In a glimpse of what we may expect in terms of premiums, a new study by the Kaiser Family Foundation has found that most insurers are not factoring in added costs or savings related to COVID-19 for their 2022 health coverage rates for personal health plans in 13 states and the District of Columbia.
A temporary rule that allowed covered employees to make mid-year election changes to their health plans and revisit how much they set aside into their flexible spending accounts (FSAs) will sunset at the end of the year.
The rules gave employers the option to allow their employees to make changes to their health plans, including choosing a new offering, but it did not require that they allow them to make these changes.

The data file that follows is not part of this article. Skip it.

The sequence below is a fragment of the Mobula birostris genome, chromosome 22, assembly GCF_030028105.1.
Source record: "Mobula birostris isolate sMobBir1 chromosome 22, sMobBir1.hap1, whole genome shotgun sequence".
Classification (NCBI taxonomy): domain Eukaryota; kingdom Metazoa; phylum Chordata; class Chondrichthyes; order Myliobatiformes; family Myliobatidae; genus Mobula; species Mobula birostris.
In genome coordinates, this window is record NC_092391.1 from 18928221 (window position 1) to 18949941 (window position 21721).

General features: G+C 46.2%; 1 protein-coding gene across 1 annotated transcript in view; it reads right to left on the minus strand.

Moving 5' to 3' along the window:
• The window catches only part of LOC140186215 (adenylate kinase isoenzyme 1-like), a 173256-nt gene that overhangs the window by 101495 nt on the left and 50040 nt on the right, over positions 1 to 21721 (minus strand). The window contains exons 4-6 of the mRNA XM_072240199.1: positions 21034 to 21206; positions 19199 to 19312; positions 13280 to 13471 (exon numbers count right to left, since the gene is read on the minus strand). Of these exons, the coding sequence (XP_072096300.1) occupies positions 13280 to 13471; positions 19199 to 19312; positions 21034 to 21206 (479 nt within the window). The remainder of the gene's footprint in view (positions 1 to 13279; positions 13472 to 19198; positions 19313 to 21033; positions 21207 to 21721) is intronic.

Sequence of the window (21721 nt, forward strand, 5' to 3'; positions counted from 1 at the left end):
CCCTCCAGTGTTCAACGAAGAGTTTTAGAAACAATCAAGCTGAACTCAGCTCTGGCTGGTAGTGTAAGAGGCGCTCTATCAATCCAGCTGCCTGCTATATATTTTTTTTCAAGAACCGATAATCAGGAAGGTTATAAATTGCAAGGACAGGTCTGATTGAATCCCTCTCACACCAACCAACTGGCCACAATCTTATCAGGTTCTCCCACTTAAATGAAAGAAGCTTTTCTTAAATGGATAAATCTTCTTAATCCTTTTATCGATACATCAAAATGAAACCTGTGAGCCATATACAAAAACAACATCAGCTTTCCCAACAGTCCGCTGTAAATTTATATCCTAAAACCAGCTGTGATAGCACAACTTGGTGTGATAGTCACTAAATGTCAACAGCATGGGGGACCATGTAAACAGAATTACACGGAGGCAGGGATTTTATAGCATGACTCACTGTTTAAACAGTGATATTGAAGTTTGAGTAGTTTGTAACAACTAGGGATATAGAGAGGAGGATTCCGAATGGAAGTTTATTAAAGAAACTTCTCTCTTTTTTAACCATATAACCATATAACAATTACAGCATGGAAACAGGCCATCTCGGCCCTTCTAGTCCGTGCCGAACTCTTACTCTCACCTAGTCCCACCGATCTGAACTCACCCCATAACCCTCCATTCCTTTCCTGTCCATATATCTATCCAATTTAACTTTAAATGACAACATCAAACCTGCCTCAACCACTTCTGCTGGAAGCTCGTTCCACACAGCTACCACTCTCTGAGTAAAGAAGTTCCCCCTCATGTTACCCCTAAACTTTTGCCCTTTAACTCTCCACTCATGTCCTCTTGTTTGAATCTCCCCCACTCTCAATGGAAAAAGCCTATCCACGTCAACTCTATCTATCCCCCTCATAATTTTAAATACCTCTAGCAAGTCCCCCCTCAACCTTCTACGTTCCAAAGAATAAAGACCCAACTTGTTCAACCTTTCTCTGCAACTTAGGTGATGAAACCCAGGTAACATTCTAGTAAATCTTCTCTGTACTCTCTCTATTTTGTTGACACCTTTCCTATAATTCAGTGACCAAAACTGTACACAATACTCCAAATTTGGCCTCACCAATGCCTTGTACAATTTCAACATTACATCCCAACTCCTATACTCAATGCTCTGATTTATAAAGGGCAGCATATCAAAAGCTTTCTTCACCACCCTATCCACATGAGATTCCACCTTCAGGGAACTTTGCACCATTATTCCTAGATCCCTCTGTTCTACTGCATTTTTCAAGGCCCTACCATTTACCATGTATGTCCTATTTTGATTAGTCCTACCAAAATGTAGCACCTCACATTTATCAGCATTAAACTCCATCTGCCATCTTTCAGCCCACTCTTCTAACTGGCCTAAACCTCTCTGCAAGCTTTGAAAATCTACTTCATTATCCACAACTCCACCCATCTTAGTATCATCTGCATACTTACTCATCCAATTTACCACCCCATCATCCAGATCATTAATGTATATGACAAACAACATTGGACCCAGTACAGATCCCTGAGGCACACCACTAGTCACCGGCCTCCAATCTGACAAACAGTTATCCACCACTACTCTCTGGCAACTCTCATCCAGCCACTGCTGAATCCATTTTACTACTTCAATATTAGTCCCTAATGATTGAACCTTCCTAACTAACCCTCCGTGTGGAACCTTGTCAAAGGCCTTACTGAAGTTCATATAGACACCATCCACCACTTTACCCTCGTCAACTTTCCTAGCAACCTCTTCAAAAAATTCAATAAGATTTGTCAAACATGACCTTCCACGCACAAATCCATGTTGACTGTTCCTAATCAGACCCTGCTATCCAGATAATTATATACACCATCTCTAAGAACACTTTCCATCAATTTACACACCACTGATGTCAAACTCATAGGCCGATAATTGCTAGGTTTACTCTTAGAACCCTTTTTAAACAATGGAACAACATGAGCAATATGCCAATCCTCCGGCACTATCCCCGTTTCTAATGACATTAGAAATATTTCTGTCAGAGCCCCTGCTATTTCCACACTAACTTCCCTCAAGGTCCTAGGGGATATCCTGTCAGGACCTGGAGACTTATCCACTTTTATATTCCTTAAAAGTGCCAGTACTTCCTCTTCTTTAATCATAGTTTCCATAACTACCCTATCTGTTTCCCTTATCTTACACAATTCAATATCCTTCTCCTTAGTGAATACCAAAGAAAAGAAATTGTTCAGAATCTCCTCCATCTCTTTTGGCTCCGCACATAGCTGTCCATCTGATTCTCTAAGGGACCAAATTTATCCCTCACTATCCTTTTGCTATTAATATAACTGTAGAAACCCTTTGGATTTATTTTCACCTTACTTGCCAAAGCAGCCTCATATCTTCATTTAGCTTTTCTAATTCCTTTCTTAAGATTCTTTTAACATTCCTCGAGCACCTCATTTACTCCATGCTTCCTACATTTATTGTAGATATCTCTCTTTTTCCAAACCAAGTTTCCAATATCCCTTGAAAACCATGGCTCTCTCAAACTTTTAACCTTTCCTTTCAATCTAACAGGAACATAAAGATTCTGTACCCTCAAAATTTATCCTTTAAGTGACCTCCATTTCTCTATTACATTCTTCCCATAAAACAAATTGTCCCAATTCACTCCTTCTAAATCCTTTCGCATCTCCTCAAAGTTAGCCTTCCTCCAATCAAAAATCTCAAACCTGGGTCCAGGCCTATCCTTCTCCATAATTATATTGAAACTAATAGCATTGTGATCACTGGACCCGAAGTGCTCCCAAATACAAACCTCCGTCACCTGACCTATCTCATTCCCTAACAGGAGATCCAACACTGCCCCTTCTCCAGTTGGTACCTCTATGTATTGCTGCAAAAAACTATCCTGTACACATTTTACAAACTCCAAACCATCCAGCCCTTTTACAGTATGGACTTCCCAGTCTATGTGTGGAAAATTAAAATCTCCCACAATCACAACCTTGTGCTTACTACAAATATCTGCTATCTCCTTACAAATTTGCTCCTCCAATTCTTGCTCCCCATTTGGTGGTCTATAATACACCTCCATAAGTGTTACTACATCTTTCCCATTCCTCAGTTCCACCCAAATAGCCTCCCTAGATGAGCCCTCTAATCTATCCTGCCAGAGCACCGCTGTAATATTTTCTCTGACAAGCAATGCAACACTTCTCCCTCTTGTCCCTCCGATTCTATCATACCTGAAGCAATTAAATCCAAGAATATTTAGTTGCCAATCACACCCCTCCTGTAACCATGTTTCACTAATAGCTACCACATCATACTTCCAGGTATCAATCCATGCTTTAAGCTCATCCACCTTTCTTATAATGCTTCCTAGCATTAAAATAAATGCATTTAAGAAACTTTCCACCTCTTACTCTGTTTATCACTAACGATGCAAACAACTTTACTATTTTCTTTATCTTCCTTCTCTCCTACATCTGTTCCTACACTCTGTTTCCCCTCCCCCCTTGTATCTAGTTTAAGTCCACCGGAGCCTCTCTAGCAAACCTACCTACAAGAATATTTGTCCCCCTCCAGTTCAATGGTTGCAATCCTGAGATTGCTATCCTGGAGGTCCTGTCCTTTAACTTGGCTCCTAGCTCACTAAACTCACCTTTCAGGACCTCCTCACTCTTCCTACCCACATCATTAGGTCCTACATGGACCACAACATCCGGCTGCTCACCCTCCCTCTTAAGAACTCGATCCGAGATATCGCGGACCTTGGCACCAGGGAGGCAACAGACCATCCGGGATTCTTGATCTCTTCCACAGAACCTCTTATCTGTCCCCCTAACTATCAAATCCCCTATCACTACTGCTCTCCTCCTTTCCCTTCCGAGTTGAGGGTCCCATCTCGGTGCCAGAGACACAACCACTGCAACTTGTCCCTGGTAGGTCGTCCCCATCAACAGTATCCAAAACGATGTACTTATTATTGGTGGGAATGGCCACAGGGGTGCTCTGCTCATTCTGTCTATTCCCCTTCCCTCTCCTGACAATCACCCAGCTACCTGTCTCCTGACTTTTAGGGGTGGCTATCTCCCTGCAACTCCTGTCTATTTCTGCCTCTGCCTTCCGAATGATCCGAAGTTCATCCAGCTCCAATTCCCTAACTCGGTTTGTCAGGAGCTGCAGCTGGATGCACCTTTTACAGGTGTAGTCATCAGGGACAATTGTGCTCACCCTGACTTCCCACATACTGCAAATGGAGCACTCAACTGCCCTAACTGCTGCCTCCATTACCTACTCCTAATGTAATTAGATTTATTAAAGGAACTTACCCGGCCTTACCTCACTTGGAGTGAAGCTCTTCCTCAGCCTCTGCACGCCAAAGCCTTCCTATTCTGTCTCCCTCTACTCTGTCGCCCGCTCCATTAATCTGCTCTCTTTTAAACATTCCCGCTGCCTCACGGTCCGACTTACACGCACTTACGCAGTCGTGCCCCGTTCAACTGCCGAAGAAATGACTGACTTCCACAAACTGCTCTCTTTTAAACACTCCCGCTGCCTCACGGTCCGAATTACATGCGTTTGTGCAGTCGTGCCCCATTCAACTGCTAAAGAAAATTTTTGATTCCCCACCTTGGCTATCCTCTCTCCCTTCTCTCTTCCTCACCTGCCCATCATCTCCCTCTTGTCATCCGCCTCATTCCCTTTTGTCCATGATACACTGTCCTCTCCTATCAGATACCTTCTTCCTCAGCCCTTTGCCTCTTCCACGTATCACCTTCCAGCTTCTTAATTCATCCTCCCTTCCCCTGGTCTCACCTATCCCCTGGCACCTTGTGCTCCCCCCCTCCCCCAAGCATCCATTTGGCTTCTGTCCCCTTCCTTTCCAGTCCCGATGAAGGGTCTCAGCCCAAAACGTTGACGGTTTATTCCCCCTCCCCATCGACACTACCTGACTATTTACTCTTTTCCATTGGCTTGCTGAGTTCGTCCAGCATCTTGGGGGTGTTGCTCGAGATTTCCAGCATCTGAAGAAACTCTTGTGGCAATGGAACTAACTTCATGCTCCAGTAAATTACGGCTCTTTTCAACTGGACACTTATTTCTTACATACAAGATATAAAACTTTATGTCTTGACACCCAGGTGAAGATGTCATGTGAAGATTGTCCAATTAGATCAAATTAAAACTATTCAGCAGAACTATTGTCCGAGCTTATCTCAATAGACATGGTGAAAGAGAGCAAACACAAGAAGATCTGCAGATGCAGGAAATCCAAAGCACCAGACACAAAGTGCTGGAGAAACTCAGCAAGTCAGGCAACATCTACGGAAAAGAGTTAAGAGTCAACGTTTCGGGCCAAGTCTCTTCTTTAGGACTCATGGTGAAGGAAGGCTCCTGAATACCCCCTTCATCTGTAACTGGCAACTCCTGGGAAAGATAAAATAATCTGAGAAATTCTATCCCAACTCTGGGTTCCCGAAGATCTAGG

Regulations are slated to take effect over the next few years that will greatly increase the transparency requirements for group health plans.
The regulations issued under the Trump administration will require health insurers in the individual and group health markets to disclose cost-sharing information upon request, make cost-sharing information available on their websites and disclose negotiated rates with in-network providers.